What are the health risks of overeating?
Overeating can lead to weight gain. Children who are overweight or obese are at risk for serious health problems as they get older, including:
Binge eating disorder can also cause stomach problems and is associated with symptoms of depression.
Path to improved health
By teaching and encouraging healthy eating habits, you are giving your child important tools for a lifetime of healthy living. Your guidance is important even for teens who may prepare their own snacks and meals and plan their own activities.
- Be a good role model. Choose healthy foods and snacks for yourself.
- Have healthy snacks in your home (for example, fruits like apples and bananas, raw vegetables like carrots and celery, or low-fat yogurt).
- Include plenty of low-fat proteins, vegetables, and whole grains in the meals you make.
- Keep giving your child healthy food. Children are not always open to new things right away. If you continue to offer healthy choices, you will improve the chances that your child will develop healthy eating habits.
- Teach your child how to make healthy choices for school lunches.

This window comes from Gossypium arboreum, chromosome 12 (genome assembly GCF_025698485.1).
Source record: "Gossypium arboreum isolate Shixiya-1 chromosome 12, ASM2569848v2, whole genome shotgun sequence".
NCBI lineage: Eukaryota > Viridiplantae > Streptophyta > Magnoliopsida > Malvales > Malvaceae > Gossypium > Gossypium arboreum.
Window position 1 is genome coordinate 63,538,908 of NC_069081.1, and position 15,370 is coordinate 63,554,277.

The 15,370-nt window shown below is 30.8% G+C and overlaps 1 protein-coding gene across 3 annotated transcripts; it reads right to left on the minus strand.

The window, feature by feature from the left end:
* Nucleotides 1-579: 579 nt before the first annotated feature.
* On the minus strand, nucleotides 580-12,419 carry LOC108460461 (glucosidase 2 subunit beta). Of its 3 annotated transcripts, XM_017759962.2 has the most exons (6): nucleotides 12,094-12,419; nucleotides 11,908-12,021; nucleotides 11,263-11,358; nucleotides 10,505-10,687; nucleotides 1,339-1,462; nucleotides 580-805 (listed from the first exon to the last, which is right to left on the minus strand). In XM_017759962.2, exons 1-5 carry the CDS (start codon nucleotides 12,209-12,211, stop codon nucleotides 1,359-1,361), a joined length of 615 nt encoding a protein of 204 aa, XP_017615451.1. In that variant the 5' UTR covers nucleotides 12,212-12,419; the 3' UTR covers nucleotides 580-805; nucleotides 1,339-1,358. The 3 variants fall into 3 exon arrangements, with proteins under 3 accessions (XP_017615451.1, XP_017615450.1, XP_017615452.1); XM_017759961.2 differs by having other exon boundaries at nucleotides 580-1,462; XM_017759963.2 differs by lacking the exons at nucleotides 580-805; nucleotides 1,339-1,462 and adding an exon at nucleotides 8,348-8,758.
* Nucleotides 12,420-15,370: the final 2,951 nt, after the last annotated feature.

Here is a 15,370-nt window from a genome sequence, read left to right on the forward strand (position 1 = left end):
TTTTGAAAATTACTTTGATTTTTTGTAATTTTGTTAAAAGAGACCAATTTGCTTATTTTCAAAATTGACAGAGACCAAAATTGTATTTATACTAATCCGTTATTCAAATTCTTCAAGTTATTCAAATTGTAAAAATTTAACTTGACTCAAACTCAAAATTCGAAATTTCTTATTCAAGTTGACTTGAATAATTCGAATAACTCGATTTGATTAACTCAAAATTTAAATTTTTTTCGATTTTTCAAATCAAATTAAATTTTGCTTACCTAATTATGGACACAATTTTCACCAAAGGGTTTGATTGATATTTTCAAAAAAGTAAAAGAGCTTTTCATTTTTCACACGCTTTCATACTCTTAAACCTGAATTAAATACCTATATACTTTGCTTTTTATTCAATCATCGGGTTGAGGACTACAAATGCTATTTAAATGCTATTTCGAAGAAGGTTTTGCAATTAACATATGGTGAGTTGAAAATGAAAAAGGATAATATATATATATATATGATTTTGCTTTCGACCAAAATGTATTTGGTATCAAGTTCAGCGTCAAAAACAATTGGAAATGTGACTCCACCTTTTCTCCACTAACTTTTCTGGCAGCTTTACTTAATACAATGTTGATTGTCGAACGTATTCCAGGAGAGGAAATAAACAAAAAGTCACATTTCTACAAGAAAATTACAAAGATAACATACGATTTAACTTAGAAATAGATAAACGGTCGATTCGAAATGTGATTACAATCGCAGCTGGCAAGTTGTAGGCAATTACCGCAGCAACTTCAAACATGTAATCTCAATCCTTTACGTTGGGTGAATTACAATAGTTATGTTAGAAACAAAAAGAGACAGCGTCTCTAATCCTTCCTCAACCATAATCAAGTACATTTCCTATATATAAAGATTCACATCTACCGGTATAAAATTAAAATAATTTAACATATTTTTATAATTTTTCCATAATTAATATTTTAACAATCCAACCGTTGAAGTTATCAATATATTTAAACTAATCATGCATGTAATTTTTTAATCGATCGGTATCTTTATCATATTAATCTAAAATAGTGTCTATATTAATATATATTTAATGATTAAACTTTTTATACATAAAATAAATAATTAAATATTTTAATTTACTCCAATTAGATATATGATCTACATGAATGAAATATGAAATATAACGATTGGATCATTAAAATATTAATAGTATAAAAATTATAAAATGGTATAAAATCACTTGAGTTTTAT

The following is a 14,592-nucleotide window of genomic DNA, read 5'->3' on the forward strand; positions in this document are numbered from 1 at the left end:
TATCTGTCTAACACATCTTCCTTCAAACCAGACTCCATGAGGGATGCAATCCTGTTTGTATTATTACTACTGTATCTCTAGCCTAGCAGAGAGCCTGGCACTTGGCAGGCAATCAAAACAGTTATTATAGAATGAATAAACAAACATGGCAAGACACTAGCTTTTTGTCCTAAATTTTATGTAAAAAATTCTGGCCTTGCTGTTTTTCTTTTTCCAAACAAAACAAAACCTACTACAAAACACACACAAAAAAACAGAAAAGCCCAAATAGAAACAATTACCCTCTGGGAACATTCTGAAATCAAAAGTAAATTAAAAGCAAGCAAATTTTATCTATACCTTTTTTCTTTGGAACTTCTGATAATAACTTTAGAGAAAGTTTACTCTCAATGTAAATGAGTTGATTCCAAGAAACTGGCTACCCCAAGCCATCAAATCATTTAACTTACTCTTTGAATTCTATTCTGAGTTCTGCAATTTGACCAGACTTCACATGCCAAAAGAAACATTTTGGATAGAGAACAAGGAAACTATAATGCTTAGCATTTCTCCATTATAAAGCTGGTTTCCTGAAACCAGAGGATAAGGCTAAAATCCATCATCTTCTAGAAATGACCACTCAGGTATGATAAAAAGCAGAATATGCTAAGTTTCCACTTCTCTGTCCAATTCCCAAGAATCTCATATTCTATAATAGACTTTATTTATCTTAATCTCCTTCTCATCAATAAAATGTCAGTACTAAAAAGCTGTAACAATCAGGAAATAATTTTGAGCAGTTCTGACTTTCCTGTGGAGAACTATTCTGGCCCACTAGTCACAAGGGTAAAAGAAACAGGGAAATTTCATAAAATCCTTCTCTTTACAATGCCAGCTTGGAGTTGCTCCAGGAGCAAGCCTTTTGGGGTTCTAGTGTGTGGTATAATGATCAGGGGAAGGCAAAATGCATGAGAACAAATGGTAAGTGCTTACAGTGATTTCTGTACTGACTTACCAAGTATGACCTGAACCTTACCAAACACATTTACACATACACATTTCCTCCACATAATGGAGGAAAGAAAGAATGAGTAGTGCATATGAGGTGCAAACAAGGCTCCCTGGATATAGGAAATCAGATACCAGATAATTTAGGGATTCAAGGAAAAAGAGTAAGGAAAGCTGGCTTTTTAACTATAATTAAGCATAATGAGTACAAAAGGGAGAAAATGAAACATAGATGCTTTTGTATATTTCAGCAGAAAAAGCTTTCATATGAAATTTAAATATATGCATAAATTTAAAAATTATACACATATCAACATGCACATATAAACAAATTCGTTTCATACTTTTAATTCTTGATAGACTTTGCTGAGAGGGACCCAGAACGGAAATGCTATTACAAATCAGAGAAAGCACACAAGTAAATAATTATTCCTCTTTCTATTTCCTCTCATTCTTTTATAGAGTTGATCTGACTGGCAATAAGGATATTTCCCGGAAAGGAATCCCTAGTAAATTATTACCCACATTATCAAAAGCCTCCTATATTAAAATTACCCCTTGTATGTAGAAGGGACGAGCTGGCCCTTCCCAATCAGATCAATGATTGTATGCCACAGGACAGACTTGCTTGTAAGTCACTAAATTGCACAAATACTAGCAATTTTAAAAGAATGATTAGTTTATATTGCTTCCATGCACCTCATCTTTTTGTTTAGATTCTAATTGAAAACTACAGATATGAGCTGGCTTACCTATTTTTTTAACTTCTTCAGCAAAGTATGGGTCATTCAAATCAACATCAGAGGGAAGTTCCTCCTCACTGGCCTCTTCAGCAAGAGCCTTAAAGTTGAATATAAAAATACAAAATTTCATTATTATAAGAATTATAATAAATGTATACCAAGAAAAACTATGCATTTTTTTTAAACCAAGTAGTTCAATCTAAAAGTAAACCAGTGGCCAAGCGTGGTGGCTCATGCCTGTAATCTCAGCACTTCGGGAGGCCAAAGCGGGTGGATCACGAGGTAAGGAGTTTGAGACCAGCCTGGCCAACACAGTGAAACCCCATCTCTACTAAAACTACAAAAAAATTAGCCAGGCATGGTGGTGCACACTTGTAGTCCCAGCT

- Avoid fast-food dining. If you do eat at a fast-food or sit-down restaurant, choose the healthiest meals available.
- Forget the “clean plate rule.” Your child should stop eating when he or she feels full.
- Don’t use food as a reward. Instead, reward good behaviors with a fun family activity (for example, go bowling rather than having ice cream).
Benefits of Physical Activity
Physical activity has many benefits, including the following:
- Helps the body burn calories instead of storing them as body fat.
- Helps keep blood sugar levels more balanced and in a normal range (especially important for children who have, or are at risk for, diabetes).
- Lowers blood pressure and cholesterol levels.
- Helps make bones and muscles strong.
- Builds strength and endurance.
- Decreases stress and improves sleep and mental well-being.
- Improves self-esteem by helping children feel better about their bodies and appearance.
- Prevents serious health problems that can come with overweight and obesity.